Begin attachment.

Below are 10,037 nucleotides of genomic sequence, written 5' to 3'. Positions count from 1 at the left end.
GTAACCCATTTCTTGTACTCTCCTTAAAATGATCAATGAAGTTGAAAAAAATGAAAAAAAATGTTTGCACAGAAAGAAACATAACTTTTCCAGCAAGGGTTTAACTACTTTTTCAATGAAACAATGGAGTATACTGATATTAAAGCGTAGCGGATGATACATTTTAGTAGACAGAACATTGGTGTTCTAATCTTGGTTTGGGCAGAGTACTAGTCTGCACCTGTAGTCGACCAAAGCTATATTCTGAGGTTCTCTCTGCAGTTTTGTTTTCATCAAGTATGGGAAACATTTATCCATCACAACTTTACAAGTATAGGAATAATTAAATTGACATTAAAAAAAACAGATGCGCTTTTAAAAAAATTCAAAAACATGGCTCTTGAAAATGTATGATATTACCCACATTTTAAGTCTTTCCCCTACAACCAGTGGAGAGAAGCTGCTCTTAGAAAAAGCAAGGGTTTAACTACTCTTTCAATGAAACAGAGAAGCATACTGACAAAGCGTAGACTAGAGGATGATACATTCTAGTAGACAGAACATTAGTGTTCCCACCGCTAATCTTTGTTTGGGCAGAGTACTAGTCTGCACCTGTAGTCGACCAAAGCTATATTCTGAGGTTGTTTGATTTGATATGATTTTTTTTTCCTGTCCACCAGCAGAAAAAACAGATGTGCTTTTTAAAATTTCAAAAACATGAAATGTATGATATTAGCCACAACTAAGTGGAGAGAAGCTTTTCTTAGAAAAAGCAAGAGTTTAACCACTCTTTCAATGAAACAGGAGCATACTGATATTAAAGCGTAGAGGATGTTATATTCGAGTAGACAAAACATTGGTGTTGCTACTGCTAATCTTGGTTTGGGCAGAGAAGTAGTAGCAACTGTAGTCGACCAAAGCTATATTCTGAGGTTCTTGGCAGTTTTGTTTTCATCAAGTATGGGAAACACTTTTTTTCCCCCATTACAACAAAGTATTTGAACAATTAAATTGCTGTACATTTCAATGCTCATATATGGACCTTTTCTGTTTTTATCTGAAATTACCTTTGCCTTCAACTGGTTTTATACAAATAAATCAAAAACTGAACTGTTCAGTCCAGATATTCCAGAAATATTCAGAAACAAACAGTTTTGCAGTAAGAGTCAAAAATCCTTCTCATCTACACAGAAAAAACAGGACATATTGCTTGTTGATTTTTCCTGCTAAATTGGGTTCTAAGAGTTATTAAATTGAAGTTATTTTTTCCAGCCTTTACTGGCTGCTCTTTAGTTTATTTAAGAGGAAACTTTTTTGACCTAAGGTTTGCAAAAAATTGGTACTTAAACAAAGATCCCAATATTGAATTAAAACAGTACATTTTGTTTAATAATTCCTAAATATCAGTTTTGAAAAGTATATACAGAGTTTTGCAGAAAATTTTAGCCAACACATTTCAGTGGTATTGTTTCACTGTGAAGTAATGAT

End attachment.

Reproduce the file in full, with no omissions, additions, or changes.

Below are 10,037 nucleotides of genomic sequence, written 5' to 3'. Positions count from 1 at the left end.
GTAACCCATTTCTTGTACTCTCCTTAAAATGATCAATGAAGTTGAAAAAAATGAAAAAAAATGTTTGCACAGAAAGAAACATAACTTTTCCAGCAAGGGTTTAACTACTTTTTCAATGAAACAATGGAGTATACTGATATTAAAGCGTAGCGGATGATACATTTTAGTAGACAGAACATTGGTGTTCTAATCTTGGTTTGGGCAGAGTACTAGTCTGCACCTGTAGTCGACCAAAGCTATATTCTGAGGTTCTCTCTGCAGTTTTGTTTTCATCAAGTATGGGAAACATTTATCCATCACAACTTTACAAGTATAGGAATAATTAAATTGACATTAAAAAAAACAGATGCGCTTTTAAAAAAATTCAAAAACATGGCTCTTGAAAATGTATGATATTACCCACATTTTAAGTCTTTCCCCTACAACCAGTGGAGAGAAGCTGCTCTTAGAAAAAGCAAGGGTTTAACTACTCTTTCAATGAAACAGAGAAGCATACTGACAAAGCGTAGACTAGAGGATGATACATTCTAGTAGACAGAACATTAGTGTTCCCACCGCTAATCTTTGTTTGGGCAGAGTACTAGTCTGCACCTGTAGTCGACCAAAGCTATATTCTGAGGTTGTTTGATTTGATATGATTTTTTTTTCCTGTCCACCAGCAGAAAAAACAGATGTGCTTTTTAAAATTTCAAAAACATGAAATGTATGATATTAGCCACAACTAAGTGGAGAGAAGCTTTTCTTAGAAAAAGCAAGAGTTTAACCACTCTTTCAATGAAACAGGAGCATACTGATATTAAAGCGTAGAGGATGTTATATTCGAGTAGACAAAACATTGGTGTTGCTACTGCTAATCTTGGTTTGGGCAGAGAAGTAGTAGCAACTGTAGTCGACCAAAGCTATATTCTGAGGTTCTTGGCAGTTTTGTTTTCATCAAGTATGGGAAACACTTTTTTTCCCCCATTACAACAAAGTATTTGAACAATTAAATTGCTGTACATTTCAATGCTCATATATGGACCTTTTCTGTTTTTATCTGAAATTACCTTTGCCTTCAACTGGTTTTATACAAATAAATCAAAAACTGAACTGTTCAGTCCAGATATTCCAGAAATATTCAGAAACAAACAGTTTTGCAGTAAGAGTCAAAAATCCTTCTCATCTACACAGAAAAAACAGGACATATTGCTTGTTGATTTTTCCTGCTAAATTGGGTTCTAAGAGTTATTAAATTGAAGTTATTTTTTCCAGCCTTTACTGGCTGCTCTTTAGTTTATTTAAGAGGAAACTTTTTTGACCTAAGGTTTGCAAAAAATTGGTACTTAAACAAAGATCCCAATATTGAATTAAAACAGTACATTTTGTTTAATAATTCCTAAATATCAGTTTTGAAAAGTATATACAGAGTTTTGCAGAAAATTTTAGCCAACACATTTCAGTGGTATTGTTTCACTGTGAAGTAATGAT